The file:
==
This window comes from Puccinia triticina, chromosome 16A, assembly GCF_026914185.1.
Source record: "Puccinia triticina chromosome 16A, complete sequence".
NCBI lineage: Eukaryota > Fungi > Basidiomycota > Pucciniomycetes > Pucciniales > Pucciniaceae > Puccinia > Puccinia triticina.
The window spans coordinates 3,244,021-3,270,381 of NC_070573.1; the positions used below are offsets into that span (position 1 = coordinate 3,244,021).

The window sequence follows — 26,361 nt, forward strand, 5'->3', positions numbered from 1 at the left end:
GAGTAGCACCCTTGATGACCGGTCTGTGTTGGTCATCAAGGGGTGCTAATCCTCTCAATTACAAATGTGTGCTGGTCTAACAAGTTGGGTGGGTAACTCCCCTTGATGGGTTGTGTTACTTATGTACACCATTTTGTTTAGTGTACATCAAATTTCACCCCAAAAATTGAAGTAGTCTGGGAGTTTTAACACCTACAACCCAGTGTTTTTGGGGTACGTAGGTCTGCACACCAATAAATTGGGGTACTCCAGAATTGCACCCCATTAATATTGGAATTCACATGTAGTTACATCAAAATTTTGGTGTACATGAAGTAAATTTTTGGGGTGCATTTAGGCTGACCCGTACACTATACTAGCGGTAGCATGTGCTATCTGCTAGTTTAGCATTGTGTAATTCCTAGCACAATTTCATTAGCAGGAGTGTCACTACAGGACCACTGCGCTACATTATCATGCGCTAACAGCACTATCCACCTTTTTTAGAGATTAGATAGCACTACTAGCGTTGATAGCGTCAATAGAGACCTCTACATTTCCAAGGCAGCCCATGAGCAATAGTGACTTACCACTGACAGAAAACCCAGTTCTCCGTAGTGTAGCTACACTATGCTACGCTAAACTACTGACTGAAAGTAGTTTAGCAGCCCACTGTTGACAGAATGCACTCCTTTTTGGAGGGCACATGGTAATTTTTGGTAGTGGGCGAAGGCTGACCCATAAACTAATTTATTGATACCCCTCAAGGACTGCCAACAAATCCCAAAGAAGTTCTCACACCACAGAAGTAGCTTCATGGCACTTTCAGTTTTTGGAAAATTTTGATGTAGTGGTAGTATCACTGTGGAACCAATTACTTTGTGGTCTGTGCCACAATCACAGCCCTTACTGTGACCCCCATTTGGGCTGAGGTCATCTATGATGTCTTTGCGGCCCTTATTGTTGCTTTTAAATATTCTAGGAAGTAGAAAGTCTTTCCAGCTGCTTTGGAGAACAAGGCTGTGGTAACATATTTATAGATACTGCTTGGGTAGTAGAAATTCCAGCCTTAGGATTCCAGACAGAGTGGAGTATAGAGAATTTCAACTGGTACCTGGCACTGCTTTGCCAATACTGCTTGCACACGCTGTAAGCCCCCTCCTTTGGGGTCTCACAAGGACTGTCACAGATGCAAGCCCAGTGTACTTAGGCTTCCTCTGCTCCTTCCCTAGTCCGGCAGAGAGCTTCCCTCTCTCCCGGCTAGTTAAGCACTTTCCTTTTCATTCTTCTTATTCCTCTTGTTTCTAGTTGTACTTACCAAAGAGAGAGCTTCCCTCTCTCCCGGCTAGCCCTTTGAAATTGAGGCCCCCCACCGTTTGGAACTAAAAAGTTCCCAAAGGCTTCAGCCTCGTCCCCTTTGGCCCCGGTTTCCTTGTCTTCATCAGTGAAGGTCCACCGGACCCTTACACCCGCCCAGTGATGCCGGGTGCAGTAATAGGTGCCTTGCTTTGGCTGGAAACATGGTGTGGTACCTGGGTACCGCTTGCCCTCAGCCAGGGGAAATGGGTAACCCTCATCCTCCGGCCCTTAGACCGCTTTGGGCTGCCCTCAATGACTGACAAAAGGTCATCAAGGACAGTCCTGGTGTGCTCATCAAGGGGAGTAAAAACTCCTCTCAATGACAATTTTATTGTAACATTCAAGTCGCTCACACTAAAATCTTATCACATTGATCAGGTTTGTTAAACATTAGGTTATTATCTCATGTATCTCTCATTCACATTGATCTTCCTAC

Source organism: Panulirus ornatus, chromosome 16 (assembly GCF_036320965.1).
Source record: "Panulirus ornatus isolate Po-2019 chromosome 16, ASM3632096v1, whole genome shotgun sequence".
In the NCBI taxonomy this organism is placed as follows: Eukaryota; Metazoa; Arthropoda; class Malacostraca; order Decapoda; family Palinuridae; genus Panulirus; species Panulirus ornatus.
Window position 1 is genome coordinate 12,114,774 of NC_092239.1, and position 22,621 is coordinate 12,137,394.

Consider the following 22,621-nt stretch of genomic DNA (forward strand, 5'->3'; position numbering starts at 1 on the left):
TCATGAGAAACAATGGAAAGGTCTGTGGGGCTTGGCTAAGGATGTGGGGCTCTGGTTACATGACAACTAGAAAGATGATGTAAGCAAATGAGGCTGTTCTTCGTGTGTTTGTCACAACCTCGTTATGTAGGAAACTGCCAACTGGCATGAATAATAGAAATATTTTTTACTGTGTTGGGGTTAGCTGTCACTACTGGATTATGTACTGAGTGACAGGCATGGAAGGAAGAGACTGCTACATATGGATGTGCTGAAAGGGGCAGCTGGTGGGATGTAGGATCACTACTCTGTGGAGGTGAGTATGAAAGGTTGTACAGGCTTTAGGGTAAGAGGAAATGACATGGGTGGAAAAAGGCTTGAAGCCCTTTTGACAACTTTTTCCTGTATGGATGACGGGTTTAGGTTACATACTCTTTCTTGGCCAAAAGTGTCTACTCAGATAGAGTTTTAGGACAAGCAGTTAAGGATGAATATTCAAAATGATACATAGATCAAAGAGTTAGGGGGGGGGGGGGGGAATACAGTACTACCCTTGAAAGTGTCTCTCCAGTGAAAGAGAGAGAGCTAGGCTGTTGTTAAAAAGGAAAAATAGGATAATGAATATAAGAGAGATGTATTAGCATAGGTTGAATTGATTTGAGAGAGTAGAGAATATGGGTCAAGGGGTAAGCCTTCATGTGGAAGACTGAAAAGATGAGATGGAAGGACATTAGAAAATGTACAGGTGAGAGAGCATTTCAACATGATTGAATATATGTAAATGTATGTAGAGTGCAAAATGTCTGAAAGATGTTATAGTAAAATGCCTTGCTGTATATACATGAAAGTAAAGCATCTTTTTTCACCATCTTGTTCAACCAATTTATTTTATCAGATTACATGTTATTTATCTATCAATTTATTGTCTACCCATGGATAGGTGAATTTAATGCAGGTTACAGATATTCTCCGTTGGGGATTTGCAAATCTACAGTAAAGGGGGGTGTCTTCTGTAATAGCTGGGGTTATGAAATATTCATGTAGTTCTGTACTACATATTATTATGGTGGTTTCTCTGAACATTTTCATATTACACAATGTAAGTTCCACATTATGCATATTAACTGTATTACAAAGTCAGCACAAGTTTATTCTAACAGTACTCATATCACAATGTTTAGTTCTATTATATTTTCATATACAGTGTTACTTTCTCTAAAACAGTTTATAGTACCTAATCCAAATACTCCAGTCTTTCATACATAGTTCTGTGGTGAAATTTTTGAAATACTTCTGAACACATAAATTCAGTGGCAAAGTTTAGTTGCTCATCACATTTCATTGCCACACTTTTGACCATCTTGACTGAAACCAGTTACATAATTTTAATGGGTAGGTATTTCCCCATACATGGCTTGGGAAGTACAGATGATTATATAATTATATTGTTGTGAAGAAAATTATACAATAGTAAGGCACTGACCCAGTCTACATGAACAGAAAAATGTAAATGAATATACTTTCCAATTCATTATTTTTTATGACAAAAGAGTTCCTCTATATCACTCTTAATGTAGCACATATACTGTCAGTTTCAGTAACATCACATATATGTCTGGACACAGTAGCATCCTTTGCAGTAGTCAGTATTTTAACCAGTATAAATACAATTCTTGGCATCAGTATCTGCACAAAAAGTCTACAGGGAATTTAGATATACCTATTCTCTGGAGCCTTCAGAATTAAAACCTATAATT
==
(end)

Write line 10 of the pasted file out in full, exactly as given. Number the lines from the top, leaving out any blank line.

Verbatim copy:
Window position 1 is genome coordinate 12,114,774 of NC_092239.1, and position 22,621 is coordinate 12,137,394.